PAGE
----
was some de facto partition of the country that is what they hoped for.


It could possibly happen in the Turk irk border area that a safe


haven or humanitarian area could be secured with international help. We


don't see that fracturing of the country, either geographically,


ethically or along the lines of the forces.


Joining me now is Douglas Hurd, the former Conservative Foreign


Secretary, Jonathan Powell, Chief- of-Staff to Tony Blair, and Anne-


Marie Slaughter, the former adviser to Hillary Clinton in the US State


Department. Let's up on some of the points there, the regional


differences when you are looking at Syria rather than Libya. How


constrained, for example, are we by the fact that Iran is backing this


regime? That's part of the complex, of course it is. It is no good


thinking of Sir Libya as a blueprint, and everyone - of Libya


as a blueprint and everyone going on in that way. The two situations


are desperately different from each other. You have to make up your


mind in each case, separately, what is the best thing to do. The worst


thing to do is use, and send your soldiers to kill and be killed,


without any assurance that you are going to make the situation better.


Of course it can't be a blueprint, Jonathan Powell, but there will be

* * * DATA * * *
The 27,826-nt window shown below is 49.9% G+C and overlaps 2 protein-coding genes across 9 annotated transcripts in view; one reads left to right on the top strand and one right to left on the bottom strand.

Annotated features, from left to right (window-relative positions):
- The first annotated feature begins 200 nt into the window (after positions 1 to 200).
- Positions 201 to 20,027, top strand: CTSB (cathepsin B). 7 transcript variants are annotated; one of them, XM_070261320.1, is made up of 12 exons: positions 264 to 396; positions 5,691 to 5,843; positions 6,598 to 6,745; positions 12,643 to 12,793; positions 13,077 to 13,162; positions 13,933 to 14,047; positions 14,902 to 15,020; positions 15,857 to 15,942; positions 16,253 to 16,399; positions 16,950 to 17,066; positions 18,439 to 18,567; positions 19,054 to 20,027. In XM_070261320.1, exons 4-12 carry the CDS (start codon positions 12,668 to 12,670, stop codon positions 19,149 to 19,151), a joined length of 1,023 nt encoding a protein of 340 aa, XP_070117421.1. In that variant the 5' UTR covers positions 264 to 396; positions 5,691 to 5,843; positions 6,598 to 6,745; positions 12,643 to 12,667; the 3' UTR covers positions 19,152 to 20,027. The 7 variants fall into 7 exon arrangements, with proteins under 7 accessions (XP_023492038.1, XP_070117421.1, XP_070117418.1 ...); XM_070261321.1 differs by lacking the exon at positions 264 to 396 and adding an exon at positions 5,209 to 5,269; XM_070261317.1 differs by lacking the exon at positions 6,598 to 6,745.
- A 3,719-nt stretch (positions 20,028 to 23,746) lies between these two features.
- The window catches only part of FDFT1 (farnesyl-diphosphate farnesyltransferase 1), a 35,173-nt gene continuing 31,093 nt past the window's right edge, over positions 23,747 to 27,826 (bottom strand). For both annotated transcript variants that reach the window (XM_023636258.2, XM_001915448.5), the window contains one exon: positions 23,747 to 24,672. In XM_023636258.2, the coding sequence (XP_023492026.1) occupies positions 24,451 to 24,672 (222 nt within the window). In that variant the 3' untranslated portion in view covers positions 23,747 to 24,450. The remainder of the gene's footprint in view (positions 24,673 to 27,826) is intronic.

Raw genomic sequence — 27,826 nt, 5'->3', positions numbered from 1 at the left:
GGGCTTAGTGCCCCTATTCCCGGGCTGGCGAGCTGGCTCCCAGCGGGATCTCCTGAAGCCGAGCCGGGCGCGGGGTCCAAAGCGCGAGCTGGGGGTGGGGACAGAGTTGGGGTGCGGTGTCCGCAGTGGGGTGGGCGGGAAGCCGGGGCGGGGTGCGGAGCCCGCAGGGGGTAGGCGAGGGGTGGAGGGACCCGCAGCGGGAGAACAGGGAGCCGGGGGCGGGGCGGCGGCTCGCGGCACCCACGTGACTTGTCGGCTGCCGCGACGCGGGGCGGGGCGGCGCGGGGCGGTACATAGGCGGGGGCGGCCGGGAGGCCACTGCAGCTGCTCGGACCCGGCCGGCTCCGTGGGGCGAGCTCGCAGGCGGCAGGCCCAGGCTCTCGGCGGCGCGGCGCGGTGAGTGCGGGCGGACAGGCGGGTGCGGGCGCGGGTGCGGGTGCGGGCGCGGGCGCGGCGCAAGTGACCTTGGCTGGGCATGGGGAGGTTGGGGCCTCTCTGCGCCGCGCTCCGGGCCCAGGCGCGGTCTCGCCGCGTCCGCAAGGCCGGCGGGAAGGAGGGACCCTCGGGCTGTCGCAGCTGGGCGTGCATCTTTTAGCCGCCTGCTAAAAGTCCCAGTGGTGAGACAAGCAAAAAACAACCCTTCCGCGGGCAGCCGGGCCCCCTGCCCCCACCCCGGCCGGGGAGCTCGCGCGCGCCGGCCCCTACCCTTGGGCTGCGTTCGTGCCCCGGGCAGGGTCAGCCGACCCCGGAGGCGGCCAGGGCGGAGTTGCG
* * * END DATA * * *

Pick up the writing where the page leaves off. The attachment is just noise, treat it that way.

politicians looking at this now and saying well that did work, as far


as we were able, we got lucky in Libya, can't the same be done in


Syria? Intervention worked too in Kosovo, as you remember, and Sierra


Leone, as well as in Libya. Intervention can make a difference.


But you are leaving Iraq out of that? I would come on to Iraq.


Intervention made a difference, it got rid of Saddam, it was the


aftermath. Intervention would make a difference in Syria, undoubtedly.


When you see the picks tures of the young people protesting on the


streets and their extraordinary bravery in fighting the regime, and


the brutality in putting them down, it is hard not to want to intervene.


But can you do it practically. Tony Blair made the speech about Kosovo,


he said there were five conditions, one is practicality, can you do it,


clearly in Syria at the moment you can't do it. Anne-Marie Slaughter


do you agree there is no serious entry into Syria as there was into


Libya? I agree, we are not talking about military force in Syria,


unless things got far, far worse. I think I disagree that we only have


small diplomatic moves to make. There is a great deal more that we


can do diplomatically, in terms of helping to build much more unity


against Syria in the region. Working with turkey in particular,


turkey has much - Turkey in particular, Turkey has much more


lefrpbage, it has barely begun to use it. Working with - leverage, it


has barely begun to use it. Working with other Arab League countries.


What is important in Syria, Assad's days are numbered, it may take a


long time, he will not survive that. Once that starts to become an


inevitability, then the business community starts to think, wait a


minute, where do I need to be. Even countries right now that are


supporting the Syrian regime, like Russia, need to think, well wait a